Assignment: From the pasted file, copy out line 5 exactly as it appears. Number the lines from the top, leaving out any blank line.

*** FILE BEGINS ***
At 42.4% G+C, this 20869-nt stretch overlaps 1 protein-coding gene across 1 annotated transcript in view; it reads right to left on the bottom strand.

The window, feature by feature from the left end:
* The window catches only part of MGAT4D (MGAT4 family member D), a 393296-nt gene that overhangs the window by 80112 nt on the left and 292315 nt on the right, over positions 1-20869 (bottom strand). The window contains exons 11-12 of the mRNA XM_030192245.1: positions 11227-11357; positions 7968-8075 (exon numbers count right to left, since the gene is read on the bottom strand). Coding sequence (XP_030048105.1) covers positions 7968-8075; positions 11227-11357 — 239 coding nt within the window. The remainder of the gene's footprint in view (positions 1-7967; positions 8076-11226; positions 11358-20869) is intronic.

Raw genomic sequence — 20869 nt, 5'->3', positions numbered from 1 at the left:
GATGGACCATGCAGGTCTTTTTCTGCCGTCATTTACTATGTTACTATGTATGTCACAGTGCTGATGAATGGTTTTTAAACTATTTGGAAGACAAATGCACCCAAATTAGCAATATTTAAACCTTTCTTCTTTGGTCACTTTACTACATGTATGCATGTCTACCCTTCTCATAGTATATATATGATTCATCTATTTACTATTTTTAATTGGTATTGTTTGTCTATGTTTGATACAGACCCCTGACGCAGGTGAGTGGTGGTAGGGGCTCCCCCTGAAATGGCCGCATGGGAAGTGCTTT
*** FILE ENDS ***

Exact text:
GATGGACCATGCAGGTCTTTTTCTGCCGTCATTTACTATGTTACTATGTATGTCACAGTGCTGATGAATGGTTTTTAAACTATTTGGAAGACAAATGCACCCAAATTAGCAATATTTAAACCTTTCTTCTTTGGTCACTTTACTACATGTATGCATGTCTACCCTTCTCATAGTATATATATGATTCATCTATTTACTATTTTTAATTGGTATTGTTTGTCTATGTTTGATACAGACCCCTGACGCAGGTGAGTGGTGGTAGGGGCTCCCCCTGAAATGGCCGCATGGGAAGTGCTTT